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John Calipari still not happy with Ashton Hagans but he was not only Cat who buckled at South Carolina

Ashton Hagans (Vicky Graff Photo)


John Calipari was not happy with point guard Ashton Hagans’ play against Alabama when he just needed one more rebound and assist to have a rare triple double. But he was really unhappy with him after Wednesday’s loss at South Carolina when he went 2-for-10 from the field and had five turnovers as UK allowed South Carolina to wipe out a 14-point deficit and win.

The coach was not a lot happier Friday when he met with media before the Cats left for Arkansas where they play Saturday at 4 p.m. on ESPN.

“He has a three-minute stretch where he gave up nine points and allowed three turnovers and it became a four five-point game when it was 14. So, no, but it wasn’t just that,” Calipari said.

He’s right about it being more than just Hagans that played poorly. But he’s also right to be concerned when the player who many consider the best defender in the league gets beat like that on defense.

So what else still is bothering Calipari from the South Carolina loss?

“From the beginning of the year one of the things that I talked about this team that had to shore up is toughness. They had 20 offensive rebounds, and when I watched the tape — I didn’t say much to them after the game. I walked in and said, ‘Hey, that’s a tough loss right there. Put your clothes on. Let’s get out of here.’ That’s all I said. After I watched the tape on the plane, then I called them up to the front of the plane and then I had a few things to say,” Calipari said.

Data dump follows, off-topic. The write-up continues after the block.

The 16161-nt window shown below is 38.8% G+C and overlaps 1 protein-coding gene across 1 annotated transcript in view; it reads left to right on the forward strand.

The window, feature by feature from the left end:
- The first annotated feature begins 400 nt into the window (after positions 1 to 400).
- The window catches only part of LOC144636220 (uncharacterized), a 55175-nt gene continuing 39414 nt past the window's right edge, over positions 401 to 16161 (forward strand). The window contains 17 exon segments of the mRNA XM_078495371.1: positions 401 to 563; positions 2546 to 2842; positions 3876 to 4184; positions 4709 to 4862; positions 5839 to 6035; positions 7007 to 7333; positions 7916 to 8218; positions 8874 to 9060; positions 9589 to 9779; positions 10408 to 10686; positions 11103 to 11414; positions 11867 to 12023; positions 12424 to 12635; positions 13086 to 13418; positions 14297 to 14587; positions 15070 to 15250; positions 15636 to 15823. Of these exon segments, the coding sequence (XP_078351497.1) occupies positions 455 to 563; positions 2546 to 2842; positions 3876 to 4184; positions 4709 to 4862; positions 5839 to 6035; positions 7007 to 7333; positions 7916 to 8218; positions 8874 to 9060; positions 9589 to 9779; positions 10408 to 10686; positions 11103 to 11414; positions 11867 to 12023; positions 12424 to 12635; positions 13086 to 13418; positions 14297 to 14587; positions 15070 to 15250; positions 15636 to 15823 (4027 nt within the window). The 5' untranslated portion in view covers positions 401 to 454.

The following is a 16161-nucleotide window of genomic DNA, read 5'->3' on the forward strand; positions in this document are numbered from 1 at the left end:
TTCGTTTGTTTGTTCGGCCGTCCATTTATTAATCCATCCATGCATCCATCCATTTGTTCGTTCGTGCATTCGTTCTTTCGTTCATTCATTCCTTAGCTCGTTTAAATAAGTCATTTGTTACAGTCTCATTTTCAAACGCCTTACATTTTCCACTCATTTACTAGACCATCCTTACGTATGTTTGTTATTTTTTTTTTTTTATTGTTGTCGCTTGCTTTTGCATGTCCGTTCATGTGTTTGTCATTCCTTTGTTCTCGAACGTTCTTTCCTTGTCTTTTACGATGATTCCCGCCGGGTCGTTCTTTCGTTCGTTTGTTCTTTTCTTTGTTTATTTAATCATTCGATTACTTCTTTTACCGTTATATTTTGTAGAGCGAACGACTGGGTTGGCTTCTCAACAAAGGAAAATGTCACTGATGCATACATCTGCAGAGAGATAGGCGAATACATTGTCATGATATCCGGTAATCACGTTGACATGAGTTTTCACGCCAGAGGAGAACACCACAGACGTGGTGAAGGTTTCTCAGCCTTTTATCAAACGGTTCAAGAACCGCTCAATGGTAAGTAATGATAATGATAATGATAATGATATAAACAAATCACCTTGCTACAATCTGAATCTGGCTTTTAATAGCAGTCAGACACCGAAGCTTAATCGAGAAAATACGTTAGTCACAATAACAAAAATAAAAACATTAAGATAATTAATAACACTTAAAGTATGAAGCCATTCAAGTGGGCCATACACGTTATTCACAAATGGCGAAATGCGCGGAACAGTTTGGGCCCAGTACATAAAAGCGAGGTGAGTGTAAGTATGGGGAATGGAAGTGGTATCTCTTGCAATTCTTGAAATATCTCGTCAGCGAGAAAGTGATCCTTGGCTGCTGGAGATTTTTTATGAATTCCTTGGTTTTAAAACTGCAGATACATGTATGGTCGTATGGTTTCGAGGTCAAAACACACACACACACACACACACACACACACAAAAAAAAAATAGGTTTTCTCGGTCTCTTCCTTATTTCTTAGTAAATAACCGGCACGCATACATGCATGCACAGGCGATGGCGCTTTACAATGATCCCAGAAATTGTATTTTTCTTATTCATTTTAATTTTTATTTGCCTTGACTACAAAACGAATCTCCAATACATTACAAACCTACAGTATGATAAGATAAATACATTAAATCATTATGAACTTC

“It was one team clearing space and the other team buckling under. One team clears space on both ends. Shot goes up, three guys run, and on the other end get hit and kind of crumble. It’s good for them to see it.”

Wait. There’s more.

“Our pick-and-roll defense again — because you cannot become confident defensively if you’re getting thrown around. You can’t get a rebound and you’re absolutely getting man-handled, you’re not going to be confident defensively. How do you hold them to 28 or whatever it was and they get 61 in the second half?,” Calipari said.

Well it was actually 56 in the second half and 25 in the first half but why let facts get in the way of a good rant?

“They made some shots and they made some free throws. OK, so let’s add 10 – not 30. Like, what in the world? And it came back to that. We’ll see,” Calipari said.

“The team that we’re playing, Arkansas, you know, they play really hard. They play rough. They’re not big but it doesn’t seem to hurt them on either end of the court, and they have specific roles of what guys are going to do, what kinds of shots they’re going to take, and they do it.”


  1. Could it be that Hagans, and the rest of the team, know that Coach’s bark is worse than his bite? Coach, if you want to get a message through, sit Hagans against the Hogs. You might also let Montgomery keep him company.

  2. Why does E J Mongomery start he has zero defensive no consistent offense Quickly should start dont understand Calipari way of thinking just look at the tapes Mongomery is always in the wrong place on offense.

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